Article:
Bell Textron has unveiled the design for the company's entrant into the US Army's Future Attack Reconnaissance Aircraft (FARA) program: a single-rotor helicopter called the Bell 360 Invictus. The shark-like design, which uses rotor technology developed for the Bell 525 Relentless medium-lift helicopter, will be "optionally manned" capable—meaning it can either carry a crew of two or fly autonomously.
The Army is looking for a "knife fighter" for the FARA role—a high-speed, agile, and lightly armed helicopter capable of defending itself while probing enemy positions—rather than a heavy attack helicopter. A winning FARA design will have to be able to maneuver in urban environments, fly at speeds above 200mph (322km/h), and fly without pilots to perform intelligence and reconnaissance missions.
The Army retired its last dedicated scout helicopter, the Bell OH-58 Kiowa, in 2017; since then, the Army's armed reconnaissance squadrons have flown the Boeing AH-64 Apache instead. But the Army is looking to retire about half of the Apache fleet with whichever aircraft wins the FARA competition, beginning in 2028.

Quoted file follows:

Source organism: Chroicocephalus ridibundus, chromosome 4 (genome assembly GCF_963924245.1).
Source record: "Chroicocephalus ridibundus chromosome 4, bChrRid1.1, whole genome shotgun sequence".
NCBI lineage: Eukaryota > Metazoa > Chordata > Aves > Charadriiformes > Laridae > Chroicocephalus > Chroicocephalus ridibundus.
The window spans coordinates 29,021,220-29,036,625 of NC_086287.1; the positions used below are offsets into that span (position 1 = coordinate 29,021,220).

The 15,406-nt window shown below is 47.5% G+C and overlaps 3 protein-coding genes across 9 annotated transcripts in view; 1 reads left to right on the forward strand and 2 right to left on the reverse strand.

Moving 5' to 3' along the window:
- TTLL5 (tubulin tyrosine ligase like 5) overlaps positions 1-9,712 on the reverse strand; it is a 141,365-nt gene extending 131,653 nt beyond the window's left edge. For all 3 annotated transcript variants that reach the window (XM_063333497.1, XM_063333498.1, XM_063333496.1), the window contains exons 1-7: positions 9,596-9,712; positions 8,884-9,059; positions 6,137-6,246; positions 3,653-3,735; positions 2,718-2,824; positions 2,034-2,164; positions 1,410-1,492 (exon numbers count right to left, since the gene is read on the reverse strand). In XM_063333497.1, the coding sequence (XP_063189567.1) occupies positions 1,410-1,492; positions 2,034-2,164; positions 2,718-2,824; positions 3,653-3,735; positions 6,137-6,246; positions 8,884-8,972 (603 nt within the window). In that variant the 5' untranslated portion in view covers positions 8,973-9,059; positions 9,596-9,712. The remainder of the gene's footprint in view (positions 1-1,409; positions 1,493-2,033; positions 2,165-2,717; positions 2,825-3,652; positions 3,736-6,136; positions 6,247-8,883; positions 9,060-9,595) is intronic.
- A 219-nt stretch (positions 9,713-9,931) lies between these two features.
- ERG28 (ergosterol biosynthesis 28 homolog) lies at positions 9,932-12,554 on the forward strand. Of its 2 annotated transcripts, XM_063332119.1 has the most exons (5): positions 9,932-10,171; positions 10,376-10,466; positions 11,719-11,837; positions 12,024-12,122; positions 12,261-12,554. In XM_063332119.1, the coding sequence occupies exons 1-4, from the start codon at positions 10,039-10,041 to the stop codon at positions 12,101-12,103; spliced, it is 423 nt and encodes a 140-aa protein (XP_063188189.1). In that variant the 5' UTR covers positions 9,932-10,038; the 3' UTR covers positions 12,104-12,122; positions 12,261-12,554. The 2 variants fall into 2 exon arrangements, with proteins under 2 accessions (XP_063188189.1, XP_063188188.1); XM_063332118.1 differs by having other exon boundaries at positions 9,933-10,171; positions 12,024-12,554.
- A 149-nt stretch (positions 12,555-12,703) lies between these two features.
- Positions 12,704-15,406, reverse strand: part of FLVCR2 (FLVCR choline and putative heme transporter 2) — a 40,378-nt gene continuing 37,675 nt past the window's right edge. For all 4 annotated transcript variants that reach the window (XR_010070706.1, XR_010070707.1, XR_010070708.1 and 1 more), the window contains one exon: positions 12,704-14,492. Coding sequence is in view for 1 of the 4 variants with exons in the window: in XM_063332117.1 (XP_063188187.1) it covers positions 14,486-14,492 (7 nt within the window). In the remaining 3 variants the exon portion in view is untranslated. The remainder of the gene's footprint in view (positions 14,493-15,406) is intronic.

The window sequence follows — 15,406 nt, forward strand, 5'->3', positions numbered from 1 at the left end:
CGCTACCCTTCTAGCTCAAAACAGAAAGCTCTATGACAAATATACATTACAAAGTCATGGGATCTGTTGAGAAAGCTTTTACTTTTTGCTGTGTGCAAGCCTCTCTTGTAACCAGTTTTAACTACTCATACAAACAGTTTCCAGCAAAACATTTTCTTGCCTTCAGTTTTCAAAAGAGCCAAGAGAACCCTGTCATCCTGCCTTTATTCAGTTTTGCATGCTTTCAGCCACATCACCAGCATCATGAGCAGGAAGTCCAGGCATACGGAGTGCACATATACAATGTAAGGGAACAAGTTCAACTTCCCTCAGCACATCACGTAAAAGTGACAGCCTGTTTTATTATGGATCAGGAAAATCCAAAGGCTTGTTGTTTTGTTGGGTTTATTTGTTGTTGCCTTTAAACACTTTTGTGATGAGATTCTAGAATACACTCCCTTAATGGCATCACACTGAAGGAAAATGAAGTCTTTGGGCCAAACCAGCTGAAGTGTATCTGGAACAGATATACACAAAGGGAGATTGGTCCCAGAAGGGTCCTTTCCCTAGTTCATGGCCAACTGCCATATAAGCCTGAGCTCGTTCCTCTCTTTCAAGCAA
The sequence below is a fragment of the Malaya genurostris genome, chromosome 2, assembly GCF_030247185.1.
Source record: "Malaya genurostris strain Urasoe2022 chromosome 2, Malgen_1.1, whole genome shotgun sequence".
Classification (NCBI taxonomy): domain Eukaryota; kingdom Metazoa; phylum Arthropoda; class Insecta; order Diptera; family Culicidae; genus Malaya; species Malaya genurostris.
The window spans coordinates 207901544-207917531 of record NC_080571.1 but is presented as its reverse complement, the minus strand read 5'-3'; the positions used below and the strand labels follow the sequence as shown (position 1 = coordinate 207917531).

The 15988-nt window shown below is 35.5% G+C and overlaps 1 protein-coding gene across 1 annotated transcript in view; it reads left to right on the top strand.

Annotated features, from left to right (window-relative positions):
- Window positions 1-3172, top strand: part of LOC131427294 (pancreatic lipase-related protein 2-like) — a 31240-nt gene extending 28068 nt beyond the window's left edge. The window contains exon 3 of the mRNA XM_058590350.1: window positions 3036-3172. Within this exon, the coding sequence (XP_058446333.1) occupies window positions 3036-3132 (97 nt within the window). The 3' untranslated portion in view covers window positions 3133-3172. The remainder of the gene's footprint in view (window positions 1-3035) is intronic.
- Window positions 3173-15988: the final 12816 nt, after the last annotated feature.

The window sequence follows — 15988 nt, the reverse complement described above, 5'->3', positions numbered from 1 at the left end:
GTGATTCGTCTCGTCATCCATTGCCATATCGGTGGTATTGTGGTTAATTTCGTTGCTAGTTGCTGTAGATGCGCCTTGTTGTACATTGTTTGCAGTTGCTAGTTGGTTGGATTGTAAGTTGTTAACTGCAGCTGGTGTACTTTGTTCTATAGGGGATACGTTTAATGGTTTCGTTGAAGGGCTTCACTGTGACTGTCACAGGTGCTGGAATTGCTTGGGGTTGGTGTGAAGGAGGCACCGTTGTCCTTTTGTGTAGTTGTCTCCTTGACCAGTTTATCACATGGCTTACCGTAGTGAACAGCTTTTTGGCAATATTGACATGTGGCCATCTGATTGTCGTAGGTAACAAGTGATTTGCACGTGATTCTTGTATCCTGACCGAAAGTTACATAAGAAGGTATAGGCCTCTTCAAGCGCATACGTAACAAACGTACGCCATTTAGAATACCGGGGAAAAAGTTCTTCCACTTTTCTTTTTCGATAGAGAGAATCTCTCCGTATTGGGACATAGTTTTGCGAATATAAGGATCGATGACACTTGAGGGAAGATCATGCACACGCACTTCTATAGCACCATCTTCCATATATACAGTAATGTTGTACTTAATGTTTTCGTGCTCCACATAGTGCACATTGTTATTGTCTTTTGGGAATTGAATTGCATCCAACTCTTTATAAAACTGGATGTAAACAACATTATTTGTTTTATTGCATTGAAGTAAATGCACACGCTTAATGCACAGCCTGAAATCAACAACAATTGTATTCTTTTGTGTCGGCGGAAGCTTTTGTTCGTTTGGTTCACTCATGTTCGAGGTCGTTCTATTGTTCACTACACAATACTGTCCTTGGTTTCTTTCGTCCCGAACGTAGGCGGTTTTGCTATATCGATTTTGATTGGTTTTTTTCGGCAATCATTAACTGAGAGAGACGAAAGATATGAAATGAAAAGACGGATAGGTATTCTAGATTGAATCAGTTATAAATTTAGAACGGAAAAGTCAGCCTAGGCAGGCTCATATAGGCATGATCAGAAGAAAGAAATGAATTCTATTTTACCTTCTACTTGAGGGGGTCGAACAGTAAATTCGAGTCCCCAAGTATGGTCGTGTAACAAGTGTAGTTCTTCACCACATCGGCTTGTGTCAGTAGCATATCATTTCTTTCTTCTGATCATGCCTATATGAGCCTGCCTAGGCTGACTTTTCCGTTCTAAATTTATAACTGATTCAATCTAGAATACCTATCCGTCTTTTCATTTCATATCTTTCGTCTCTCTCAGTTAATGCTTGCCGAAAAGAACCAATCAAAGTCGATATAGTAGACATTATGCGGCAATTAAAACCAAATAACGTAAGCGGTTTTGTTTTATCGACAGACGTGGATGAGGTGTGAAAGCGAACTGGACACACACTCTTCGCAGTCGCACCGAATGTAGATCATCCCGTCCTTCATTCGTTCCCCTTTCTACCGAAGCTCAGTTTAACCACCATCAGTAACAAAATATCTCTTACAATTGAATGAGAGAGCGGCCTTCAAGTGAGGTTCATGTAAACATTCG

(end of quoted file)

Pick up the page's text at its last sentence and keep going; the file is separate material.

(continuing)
Bell's competitors in the FARA design competition include Lockheed's Sikorsky unit and Boeing (which teamed on a design for the Army's other major new aircraft effort, the Future Long Range Assault Aircraft program). Airbus has also indicated that it has submitted a design for the competition.
Sikorsky would appear to have a fairly long lead in terms of initial execution on its design—the S-97 Raider, a helicopter with advanced coaxial rigid rotors and a single pusher rotor, capable of an airspeed of 280mph (440km/h or 240 knots), was developed with the scouting mission in mind and first flew in 2015. But Boeing is reportedly looking at a high-speed design derived from the Apache AH-64E Guardian. And Airbus has proposed a design based on its Eurocopter X3 experimental high-speed hybrid helicopter with two outboard pusher rotors.
The Bell design is less radical than Sikorsky's and Airbus' designs on the surface, but Bell cRead More – Source